Blogbench RAID benchmarks
dillon at apollo.backplane.com
Mon Jul 18 19:08:53 PDT 2011
Ok, well this is interesting. Basically it comes down to whether we
want to starve read operations or whether we want to starve write
The FreeBSD results starve read operations, while the DragonFly results
starve write operations. That's the entirety of the difference between
the two tests.
The final numbers don't do justice to this... if you look at the
raw numbers though it is apparent. When the blogbench test blows out
system caches the read activity on FreeBSD drops into the ~600 range
while on DragonFly the read activity drops to the ~25000 range. At
the same time FreeBSD's write activity stays in the ~4000 range while
DragonFly's write activity drops into the ~50's.
I tracked the reason for the DragonFly write activity dropping. It
basically comes down to the backlog of inodes in HAMMER needing
reclamation. Due to the heavy concurrent read load the HAMMER flusher
is constantly stuck in B-Tree locks and cannot flush inode meta-data
out quickly enough to keep up with blogbench. Once it hits the inode
backlog limit (25000) write throughput goes down drastically.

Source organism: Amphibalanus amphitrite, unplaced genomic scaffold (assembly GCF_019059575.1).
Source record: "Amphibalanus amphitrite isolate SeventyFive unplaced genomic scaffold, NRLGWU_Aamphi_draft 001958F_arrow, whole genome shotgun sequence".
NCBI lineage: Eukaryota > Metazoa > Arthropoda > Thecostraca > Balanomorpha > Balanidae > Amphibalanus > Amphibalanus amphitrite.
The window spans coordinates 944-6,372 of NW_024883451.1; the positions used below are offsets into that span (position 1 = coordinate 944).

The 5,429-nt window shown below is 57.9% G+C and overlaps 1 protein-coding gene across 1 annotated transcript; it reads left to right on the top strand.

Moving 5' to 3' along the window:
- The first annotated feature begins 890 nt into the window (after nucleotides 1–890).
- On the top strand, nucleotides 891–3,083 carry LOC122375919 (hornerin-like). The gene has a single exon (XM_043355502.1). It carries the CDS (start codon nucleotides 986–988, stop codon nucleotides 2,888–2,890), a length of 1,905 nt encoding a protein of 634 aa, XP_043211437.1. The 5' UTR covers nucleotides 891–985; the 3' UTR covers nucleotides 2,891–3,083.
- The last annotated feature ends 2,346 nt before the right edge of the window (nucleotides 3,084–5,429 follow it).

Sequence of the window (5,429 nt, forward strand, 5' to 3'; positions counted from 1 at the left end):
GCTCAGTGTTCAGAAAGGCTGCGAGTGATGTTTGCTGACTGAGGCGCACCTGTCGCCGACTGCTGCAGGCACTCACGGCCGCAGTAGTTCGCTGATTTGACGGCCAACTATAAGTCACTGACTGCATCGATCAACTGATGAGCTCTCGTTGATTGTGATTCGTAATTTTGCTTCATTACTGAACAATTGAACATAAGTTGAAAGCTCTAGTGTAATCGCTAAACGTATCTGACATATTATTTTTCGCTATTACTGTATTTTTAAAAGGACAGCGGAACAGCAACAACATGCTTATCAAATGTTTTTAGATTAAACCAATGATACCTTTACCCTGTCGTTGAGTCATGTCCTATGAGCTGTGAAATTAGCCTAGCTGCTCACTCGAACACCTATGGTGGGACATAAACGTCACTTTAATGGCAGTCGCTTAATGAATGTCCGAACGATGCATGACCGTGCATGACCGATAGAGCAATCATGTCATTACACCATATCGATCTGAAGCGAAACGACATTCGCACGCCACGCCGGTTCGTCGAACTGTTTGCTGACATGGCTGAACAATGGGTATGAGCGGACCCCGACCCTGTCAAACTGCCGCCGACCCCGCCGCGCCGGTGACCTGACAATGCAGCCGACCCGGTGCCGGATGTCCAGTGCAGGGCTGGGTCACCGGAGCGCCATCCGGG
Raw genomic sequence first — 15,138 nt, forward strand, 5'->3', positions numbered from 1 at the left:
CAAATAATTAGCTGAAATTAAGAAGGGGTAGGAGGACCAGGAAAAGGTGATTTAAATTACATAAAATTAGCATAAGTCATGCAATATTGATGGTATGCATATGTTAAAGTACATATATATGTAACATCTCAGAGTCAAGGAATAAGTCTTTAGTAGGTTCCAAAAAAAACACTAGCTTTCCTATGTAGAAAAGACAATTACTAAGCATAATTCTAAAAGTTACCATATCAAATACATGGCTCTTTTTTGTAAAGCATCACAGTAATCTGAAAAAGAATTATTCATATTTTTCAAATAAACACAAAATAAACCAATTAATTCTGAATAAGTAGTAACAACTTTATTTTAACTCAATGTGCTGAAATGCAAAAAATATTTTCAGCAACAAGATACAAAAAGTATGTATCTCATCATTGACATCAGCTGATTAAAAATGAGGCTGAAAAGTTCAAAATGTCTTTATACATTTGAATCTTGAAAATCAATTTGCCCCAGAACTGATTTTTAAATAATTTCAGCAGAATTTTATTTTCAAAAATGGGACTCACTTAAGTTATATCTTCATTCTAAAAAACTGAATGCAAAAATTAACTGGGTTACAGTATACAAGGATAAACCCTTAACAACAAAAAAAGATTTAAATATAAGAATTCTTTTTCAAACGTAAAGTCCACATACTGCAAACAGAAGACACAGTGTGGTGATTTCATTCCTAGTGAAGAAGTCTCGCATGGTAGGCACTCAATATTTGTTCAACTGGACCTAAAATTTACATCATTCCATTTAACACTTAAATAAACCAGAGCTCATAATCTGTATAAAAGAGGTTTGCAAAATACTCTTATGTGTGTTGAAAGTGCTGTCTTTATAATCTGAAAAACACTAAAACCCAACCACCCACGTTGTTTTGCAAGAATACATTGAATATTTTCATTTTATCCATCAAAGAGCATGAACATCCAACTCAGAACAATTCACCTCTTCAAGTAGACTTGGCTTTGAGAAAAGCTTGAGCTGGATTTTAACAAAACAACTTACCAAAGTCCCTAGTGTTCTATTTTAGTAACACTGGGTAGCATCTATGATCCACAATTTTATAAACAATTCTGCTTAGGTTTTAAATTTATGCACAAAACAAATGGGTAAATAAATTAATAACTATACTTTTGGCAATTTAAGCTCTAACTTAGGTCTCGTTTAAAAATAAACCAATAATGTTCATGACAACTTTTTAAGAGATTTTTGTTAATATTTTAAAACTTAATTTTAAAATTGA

While one can increase the limit (vfs.hammer.limit_reclaim), all that
happens is that HAMMER takes a little longer before it hits it, at
least in the blogbench test. For more bursty bulk write operations
increasing the limit would be a good tuning parameter.
Frankly both FreeBSDs and DragonFlys results are incorrect. FreeBSD is
killing read performance way way way too much while DragonFly is killing
write performance way way way too much.
I'm not sure how it could be fixed, though. I can definitely reduce
B-Tree deadlocks in HAMMER by unlocking b-tree nodes during synchronous
read I/O (for meta-data), but the result that we really want is more
balanced read vs write performance, not these extreme tilts that we see.
Also note that blogbench's 'final' results are worthless. The read
performance is mostly counting the pre-cache-blowout numbers. DragonFly's
read performance is 41x FreeBSD's once the caches are blown out,
while FreeBSD's write performance is 80x DragonFly's write performance
once the caches are blown out. Reads tend to be less localized than
writes so, generally speaking, the disk bandwidth *IS* being used fairly
efficiently in both cases. But neither result is really acceptable
This is all with swapcache turned off. The only way to test in a
fair manner with swapcache turned on (with a SSD) is if the FreeBSD
test used a similar setup w/ZFS.
<dillon at backplane.com>
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